The history of allotments

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The history of allotments

The history of allotments goes back over 200 years to the enclosure legislation of the 18th and 19th centuries.

Enclosure Acts
The word word 'allotment' refers to land being allocated as allotments under an enclosure award (The enclosure act was used by by richer land-owners to prevent the poor grazing their animals on common land).

The most significant of the Enclosure Acts was the General Enclosure Act 1845 which required that provision should be made for the landless poor in the form of 'field gardens' limited to a quarter of an acre. At this time, allotments were confined to country areas.

The modern 'allotment' came about during the 19th century. During this time, many people from rural areas moved to live and work in towns. Many of the migrants were very poor and according to the Victorians, this resulted in degenerate behaviour. The Victorians decided that allotments would provide an alternative to drink and other unmentionable pursuits for the poor.

The spread of town and city allotments was intensified by the growth of high-density housing. Often these houses were back to back, and did not have gardens.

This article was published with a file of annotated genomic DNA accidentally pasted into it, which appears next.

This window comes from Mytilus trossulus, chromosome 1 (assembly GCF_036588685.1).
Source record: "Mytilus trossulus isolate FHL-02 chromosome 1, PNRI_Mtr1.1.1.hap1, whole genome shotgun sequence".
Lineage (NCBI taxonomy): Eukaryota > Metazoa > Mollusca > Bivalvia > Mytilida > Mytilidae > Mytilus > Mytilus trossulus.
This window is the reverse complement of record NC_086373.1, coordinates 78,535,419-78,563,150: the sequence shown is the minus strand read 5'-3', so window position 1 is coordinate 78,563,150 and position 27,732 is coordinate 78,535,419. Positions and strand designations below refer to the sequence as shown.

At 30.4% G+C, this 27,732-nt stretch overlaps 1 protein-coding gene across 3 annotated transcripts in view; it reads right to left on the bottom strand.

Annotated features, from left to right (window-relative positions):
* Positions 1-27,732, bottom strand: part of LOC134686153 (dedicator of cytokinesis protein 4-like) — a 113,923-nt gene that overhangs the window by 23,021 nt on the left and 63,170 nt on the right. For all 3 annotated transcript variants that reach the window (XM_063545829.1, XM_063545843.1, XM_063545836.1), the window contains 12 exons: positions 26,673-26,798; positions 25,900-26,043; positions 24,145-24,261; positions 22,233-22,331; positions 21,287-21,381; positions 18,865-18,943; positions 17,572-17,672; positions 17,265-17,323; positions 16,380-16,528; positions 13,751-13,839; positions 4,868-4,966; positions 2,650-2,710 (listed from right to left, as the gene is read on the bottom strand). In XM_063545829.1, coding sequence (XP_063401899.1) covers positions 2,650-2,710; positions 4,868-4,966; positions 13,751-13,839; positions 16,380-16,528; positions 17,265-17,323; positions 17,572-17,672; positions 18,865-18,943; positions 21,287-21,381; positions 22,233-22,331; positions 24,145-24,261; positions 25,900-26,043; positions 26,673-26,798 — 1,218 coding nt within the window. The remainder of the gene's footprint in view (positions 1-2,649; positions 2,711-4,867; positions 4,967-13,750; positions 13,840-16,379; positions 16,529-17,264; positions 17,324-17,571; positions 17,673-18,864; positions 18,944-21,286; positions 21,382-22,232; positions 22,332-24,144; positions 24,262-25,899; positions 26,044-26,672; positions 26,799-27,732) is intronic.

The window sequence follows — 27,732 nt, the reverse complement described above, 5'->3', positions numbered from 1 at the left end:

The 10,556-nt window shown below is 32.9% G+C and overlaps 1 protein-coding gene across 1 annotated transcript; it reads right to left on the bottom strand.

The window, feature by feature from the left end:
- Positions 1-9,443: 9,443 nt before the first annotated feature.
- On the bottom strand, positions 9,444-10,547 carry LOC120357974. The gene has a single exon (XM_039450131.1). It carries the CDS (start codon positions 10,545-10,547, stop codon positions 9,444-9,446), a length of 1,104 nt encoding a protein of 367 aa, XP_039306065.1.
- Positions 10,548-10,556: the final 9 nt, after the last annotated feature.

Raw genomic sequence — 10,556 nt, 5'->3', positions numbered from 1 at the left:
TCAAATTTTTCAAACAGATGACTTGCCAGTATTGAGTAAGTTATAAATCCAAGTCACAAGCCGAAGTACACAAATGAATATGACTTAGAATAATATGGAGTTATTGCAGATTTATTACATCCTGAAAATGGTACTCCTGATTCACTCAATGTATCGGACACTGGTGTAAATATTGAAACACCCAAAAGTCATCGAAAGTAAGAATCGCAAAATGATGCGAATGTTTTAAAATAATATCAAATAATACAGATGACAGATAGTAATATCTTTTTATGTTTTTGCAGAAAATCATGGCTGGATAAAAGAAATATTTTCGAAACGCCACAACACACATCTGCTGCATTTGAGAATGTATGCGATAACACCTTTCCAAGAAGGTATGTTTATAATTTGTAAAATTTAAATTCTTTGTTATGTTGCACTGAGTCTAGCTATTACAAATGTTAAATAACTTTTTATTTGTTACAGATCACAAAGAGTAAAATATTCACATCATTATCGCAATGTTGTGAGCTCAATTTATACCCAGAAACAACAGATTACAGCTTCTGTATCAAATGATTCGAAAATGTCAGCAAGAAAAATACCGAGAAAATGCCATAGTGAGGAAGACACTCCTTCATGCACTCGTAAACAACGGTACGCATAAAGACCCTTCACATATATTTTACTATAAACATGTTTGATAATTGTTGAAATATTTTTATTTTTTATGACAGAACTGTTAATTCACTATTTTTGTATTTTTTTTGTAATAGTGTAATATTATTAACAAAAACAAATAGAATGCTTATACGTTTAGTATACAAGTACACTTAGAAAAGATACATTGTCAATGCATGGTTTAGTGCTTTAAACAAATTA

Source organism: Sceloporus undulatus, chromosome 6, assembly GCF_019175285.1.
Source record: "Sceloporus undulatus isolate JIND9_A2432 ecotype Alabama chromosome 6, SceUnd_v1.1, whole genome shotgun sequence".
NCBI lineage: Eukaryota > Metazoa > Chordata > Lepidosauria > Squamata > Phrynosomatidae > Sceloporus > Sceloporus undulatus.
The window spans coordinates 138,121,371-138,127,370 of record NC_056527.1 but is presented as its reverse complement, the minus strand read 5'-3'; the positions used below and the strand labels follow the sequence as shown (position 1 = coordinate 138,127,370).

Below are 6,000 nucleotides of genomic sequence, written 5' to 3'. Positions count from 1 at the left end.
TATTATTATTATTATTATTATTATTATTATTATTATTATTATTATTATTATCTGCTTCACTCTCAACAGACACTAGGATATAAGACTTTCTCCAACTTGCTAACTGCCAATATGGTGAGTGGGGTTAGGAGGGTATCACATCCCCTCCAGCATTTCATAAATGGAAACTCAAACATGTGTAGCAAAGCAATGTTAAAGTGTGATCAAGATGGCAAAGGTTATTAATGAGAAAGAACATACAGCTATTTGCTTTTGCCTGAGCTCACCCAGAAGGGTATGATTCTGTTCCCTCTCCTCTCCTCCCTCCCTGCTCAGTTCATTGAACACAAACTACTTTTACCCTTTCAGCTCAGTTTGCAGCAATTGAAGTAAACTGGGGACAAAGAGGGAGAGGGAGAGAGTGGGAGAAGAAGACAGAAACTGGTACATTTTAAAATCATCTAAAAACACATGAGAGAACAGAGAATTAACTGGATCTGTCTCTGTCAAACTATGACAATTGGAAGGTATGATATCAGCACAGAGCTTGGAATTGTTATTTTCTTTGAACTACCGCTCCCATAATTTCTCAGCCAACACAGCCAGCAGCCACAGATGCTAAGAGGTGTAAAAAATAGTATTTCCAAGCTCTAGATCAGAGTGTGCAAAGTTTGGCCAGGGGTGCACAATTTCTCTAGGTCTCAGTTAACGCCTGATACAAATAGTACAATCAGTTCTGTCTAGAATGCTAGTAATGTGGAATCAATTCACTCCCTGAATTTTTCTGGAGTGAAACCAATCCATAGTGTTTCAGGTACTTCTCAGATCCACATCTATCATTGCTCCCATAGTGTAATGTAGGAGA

World War I
World War I prompted a huge proliferation in the number of allotments - from 600,000 to 1,500,000. This was to encourage the growth of produce for the war effort. However, when the war came to an end, many of the temporary allotment were returned to their original use.

World War II

World War I again increased the role for allotments as a major provider of food. This was prompted by the blockade from the German U-boats which prevented food arriving to the UK and the fact that many farm-workers who had been involved in food production went to the war.

Allotments became a common feature in towns and cities. Gardens were also turned over to food production. 'Dig for Victory' posters were displayed everywhere, and food production from allotments rose to 1,300,000 tonnes per year.

Post war allotments
When World War II came to an end, the need for allotments to produce food for the country diminished. Other demands were made on areas allocated to allotment use. There are now only about 250,000 allotments left.

Allotments are now under the control of local or parish councils. Allotments are allocated by Act of Parliament, and Councils have a legal obligation to provide the land. If Councils wish to use the land for other purposes, then they are supposed to provide land of similar quality in a suitable location.

In practice pressures on Council finances means that many sites are sold for building development.

Allotments today
With the increase in interest in organic food, and the trend towards high density housing, the demands for allotments has been increasing in the past few years.